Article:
Reclaiming the narrative: Peeing outdoors as a woman

Rachel Husband, Just go if you have to

Pissing outdoors is a primordial joy that I had not experienced until the pandemic began. Before that point, I was stoically holding my bladder, living in a constant state of discomfort due to my  insatiable love for water. The mental energy I expended just trying not to pee my pants every day was absolutely immense.

Illustration by Kiara Paninos.

Going hiking was cumbersome, and so was camping. The nasty pit toilets filled with spiders haunted my dreams. Porta-Potties (not sponsored) were hell. I tried to avoid drinking any liquids at all, which left me feeling bitchy — and I still had to pee. 

Regardless of my own personal issues surrounding peeing, I feel the need to set the record straight for womankind. It’s really hard to pee outside, especially as a woman, not only because of the physical positions required to successfully pee but also because of the general societal expectations that we shouldn’t be pissing everywhere. For so long, I was nervous that if I tried to pee outside it would go catastrophically wrong: I’d end up peeing down my leg or onto my shoes, someone would see me, a bug would somehow find its way into my hairy nether regions and stay trapped there. Many women I’ve talked to about this issue have shared similar worries. Although generally less specific, the fear of peeing outside is fairly common amongst women.

And then, suddenly, in March of 2020, I actually realized germs existed, and I was really not going into a Porta-Potty. But Mother Nature calls and one day I found myself in dire straits, with a full bladder stranded on some hiking trails with no hope of making it to safety.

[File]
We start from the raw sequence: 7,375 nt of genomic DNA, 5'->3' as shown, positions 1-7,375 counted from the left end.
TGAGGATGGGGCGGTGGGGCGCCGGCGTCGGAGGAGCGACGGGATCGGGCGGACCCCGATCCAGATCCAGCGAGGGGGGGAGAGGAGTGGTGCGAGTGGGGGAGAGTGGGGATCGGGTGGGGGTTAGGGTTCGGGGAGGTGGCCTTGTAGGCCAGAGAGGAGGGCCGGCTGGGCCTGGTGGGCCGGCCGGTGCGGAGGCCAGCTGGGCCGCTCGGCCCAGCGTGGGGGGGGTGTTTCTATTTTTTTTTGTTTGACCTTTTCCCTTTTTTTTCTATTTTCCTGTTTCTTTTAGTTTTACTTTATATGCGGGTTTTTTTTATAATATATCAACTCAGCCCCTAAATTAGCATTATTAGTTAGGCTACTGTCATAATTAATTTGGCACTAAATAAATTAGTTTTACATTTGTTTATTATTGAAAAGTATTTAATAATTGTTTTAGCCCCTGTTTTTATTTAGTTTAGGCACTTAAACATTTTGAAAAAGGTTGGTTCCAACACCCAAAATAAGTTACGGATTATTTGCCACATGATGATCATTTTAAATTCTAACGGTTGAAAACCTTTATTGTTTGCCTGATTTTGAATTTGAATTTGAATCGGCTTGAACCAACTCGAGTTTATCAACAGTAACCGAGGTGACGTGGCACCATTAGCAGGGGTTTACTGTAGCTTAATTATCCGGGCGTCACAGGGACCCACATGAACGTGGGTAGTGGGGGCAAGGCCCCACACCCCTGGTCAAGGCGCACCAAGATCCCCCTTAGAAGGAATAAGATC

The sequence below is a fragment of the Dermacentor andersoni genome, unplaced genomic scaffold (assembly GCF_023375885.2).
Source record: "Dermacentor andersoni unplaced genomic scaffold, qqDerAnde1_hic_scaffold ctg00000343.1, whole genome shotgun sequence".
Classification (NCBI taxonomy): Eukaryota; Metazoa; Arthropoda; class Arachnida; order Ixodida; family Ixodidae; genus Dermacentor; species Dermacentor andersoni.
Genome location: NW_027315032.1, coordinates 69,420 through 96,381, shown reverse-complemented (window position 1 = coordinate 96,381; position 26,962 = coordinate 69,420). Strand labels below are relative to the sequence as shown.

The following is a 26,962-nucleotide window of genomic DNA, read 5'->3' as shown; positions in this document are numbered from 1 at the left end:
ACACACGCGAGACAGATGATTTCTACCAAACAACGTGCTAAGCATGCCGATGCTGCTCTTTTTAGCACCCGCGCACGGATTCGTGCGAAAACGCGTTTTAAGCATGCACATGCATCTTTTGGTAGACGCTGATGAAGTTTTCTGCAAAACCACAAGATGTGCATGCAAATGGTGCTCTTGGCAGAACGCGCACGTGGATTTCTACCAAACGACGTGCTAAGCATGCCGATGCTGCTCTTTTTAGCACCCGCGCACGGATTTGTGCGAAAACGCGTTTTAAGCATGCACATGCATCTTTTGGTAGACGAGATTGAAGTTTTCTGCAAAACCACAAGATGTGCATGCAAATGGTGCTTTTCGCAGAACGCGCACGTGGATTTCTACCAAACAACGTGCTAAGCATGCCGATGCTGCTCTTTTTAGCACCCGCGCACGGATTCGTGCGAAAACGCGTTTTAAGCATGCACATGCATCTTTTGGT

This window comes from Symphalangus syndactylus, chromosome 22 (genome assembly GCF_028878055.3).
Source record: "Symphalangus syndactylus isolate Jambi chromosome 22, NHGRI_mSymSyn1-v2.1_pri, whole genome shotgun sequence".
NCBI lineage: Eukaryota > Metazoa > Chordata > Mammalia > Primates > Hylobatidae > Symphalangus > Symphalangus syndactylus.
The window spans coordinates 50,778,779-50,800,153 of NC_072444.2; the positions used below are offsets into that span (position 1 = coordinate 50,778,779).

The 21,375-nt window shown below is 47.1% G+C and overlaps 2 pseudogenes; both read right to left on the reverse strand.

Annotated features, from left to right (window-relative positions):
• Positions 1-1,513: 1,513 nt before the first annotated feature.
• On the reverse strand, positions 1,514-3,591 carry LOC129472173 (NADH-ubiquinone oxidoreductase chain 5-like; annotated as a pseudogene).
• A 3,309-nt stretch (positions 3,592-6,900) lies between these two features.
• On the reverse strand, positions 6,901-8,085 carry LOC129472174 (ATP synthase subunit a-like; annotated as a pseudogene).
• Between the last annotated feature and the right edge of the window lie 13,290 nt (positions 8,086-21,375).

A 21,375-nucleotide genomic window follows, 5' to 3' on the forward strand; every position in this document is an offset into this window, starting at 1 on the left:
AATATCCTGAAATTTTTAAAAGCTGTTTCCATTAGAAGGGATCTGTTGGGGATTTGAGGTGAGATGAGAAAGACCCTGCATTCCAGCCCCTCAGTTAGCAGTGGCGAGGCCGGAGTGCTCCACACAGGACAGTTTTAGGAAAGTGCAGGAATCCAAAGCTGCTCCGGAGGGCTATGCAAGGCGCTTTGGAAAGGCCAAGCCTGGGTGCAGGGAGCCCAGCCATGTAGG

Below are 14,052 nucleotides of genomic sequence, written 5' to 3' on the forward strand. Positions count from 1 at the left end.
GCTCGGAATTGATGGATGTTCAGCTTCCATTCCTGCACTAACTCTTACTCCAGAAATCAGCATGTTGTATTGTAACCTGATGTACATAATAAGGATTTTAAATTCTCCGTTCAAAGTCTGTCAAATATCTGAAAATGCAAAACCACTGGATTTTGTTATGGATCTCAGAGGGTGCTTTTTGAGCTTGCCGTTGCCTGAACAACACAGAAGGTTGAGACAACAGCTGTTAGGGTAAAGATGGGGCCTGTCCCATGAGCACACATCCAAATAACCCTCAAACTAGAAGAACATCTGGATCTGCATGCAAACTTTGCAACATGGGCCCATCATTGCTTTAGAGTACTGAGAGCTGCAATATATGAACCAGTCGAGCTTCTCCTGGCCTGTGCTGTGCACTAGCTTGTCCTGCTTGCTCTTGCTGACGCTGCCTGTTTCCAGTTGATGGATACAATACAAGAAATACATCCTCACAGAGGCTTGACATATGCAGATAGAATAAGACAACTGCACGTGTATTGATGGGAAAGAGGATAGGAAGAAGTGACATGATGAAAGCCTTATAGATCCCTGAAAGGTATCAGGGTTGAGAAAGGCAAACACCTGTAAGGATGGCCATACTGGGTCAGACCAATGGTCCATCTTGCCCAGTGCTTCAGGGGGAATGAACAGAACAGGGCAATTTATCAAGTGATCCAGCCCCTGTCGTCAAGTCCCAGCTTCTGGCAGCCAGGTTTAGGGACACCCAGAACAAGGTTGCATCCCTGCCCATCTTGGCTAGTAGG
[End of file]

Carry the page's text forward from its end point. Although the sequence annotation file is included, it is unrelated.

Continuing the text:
Stuck between a rock and a hard place, I chose not to pee my pants and instead to submit myself to the possible humiliation of squatting with my ass out for all the world to see. I pulled my pants down, unsure of how far down I should bring them, squatted as low as my joints would allow and peed on a leafy bush like a grown-ass woman.

In that moment, as I was peeing onto that bush, liquid dribbling onto my shoe just like a little bit, I knew that I had to spread the word about how wonderful, joyous and freeing this new experience was. It was better than any drug, any roller coaster, more freeing than anything else I’d ever experienced. Golden light spilled from the sky and I felt enlightened: to piss was to be free.

And so, thanks to the pandemic, I’ve learned this one thing. There’s no point in living your life in discomfort, no point in holding your bladder. Just find a good tree to duck behind, drop your pants and pee away ladies.